Tuesday Book: On the scent of flower power

THE TULIP BY ANNA PAVORD, BLOOMSBURY, pounds 30
Click to follow
The Independent Culture
"IF ANYTHING was worth bankrupting yourself for, tulips were," writes Anna Pavord. She will not have lost a penny on this six-year venture, which has already attracted more column inches than most gardening books, as well as serialisation on Radio 4. However, The Tulip is not a gardening book in the conventional sense, nor is it a monograph. But it is definitely a work of great scholarship, tracing the history of the plant with a remarkably colourful past.

Before you embark on The Tulip, I suggest you find a comfortable armchair and put a seriously large cushion on your lap, or your arms will tire well before your curiosity. There is a wonderful illustration on virtually every other page, so it takes until page 279 before you get to the invaluable index of varieties. Pavord writes lyrically about each species, from Tulipa acuminata, "with its crazy, very tall, thin bud opening to creamy flowers sometimes streaked and flecked with red", to T zenaidae, with yellow flowers that are "elegantly waisted, the top third of the flower flipping outwards".

She goes on to describe, in a way any sports writer would envy, the cultivars - tulips bred for show and classified into various divisions, like football stars. Starting with `Abu Hassan', which is a "dark mahogany-red with an edge of gold around the top half of the petals", she continues to `Zwanenburg', which is "a pure white with plum-coloured stamens".

Before Pavord tantalises us with the range of tulips available today, she takes the reader through the plant's origins, moving from its mountain habitats in the East to its pride of place in the sultan's palaces. She explains how the name came about through a wonderful misunderstanding. The Flemish ambassador to the court of Suleyman the Magnificent, in 16th century Constantinople, claimed the honour of introducing the tulip to Europe. He also managed to confuse his interpreter's description of the flower, which looks like a turban ("tulband" in Turkish), with the name of the flower itself, which the Turks called "lale".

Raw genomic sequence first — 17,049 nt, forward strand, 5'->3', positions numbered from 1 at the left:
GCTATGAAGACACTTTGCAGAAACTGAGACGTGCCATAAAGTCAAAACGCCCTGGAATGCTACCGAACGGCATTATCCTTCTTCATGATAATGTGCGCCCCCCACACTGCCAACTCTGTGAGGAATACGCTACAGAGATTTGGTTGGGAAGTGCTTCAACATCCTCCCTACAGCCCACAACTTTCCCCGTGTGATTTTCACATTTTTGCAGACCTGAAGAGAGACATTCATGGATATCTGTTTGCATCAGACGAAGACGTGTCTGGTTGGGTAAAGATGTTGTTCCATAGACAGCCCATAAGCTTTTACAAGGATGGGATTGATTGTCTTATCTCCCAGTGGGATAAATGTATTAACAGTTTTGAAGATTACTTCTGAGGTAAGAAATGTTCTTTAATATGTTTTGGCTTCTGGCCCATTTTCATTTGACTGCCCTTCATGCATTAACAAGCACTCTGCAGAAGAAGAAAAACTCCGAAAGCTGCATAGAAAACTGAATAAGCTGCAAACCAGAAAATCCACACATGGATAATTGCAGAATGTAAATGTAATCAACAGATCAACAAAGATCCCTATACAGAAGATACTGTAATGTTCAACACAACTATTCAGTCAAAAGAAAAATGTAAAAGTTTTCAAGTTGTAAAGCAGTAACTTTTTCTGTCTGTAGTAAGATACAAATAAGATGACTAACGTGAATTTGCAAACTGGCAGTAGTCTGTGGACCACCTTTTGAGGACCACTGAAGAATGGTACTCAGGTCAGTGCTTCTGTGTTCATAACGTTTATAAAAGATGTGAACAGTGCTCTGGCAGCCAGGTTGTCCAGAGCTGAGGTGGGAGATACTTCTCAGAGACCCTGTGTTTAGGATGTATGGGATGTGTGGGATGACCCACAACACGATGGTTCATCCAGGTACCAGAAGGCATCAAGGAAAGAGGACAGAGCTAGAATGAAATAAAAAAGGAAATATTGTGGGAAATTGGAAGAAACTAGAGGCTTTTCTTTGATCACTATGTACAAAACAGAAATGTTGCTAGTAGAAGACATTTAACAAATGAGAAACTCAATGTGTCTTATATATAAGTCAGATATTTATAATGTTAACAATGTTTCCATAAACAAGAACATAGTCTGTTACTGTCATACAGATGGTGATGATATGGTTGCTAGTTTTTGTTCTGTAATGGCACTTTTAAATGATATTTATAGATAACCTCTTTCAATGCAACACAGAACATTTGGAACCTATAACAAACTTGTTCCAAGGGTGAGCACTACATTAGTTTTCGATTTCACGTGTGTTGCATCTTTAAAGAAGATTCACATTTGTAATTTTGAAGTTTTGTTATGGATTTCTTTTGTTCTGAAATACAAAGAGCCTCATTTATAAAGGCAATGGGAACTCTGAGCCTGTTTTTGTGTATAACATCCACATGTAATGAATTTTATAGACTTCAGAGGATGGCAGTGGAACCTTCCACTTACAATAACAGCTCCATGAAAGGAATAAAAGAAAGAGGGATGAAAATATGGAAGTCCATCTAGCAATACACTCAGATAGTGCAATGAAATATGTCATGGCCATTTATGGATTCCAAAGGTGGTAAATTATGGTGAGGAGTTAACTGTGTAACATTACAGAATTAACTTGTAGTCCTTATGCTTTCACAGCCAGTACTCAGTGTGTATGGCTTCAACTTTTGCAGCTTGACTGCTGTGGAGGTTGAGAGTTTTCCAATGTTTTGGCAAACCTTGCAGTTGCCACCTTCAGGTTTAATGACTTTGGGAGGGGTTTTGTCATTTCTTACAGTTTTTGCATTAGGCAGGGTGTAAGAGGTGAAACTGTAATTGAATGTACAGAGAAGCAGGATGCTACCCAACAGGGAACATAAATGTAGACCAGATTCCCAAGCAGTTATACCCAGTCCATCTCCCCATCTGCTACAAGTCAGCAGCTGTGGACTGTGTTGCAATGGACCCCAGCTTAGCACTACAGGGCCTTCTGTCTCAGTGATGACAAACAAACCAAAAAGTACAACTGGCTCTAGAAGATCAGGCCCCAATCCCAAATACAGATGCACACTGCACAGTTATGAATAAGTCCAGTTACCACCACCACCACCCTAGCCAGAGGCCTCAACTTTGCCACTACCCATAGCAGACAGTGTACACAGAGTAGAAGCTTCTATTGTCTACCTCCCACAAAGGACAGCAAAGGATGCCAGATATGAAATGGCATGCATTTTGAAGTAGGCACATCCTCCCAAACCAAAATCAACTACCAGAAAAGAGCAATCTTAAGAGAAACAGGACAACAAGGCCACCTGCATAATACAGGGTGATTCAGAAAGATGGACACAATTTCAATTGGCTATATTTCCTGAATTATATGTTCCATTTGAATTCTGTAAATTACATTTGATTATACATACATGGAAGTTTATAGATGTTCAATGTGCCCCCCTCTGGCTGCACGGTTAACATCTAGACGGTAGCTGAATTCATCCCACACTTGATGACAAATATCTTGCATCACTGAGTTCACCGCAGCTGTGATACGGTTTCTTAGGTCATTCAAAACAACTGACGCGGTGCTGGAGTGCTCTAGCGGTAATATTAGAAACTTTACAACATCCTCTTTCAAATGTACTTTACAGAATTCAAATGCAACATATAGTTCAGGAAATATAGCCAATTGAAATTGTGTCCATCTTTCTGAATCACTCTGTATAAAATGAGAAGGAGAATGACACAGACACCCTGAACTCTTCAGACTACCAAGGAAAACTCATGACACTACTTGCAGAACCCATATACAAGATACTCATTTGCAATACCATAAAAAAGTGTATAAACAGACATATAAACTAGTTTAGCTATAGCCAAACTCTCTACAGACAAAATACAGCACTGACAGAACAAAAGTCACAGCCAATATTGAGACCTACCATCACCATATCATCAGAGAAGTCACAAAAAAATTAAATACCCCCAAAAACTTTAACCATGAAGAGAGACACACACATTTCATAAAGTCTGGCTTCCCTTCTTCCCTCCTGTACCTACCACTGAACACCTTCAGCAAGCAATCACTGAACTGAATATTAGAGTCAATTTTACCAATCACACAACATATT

The plot thickens as we follow the fame and fortune of the tulip through northern Europe to Britain. Pavord speculates that, if England had not been busy with a civil war in the mid-17th century, we, too, might have been caught up in the financial speculation that spread through Holland. There bulbs were traded in much the same way as the stock market deals in commodities, fuelled by what would be seen today as clever marketing. It takes up to seven years for tulip seed to mature into a bulb of flowering size. Bulbs were often sold as they lay buried in the ground, their potential unknown. Yet at the height of this trading, a single tulip might fetch as much as an Amsterdam town house.

Prized varieties were given elaborate names, such as the famous `Semper Augustus', while the most handsome flowers were painted by the greatest Dutch artists as if they had been society hostesses. This celebrity status added to the mystique of the tulip, as did its unfathomable secret: why certain plants should "break" and then produce such exciting colour combinations. Not until 1928 was it discovered that these colour breaks were caused by a virus that weakened the plants. However, even after the financial crash that marked the end of tulip mania, the Dutch refused to give up on tulips. The rich alluvial soil around Haarlem was soon given over to increased production, which continues to this day.

In 18th century Britain and Ireland, the tulip was no longer the plaything of the rich but a plant that could be enjoyed by anyone who wished to join their local floral society. These societies were devoted to the culture of one plant and their meetings took place in inns. There were magazines that fed the florist's interest, and a great rivalry developed between the north and south of Britain over the perfect form of the florist's tulip. Interestingly, the demise of the floral societies coincided with football's first FA Cup final, played in 1872. Today, only the Wakefield and the North of England Tulip Society remains.

While tulips seemed to be going out of favour in early 20th century Britain, the Dutch seized the moment by launching a new breed called Darwins, named with the permission of Charles Darwin's son. They started a new tulip invasion, and the Dutch now export at least 2 billion tulips a year.

Even though her book covers more ground than one might consider possible, Pavord still seems like a detective who is not quite sure if she has solved all the tulip's mysteries. If she has not got the tulip out of her system, she has certainly succeeded in spreading her passion for the plant.

The reviewer is the editor of `Gardens Illustrated'

Comments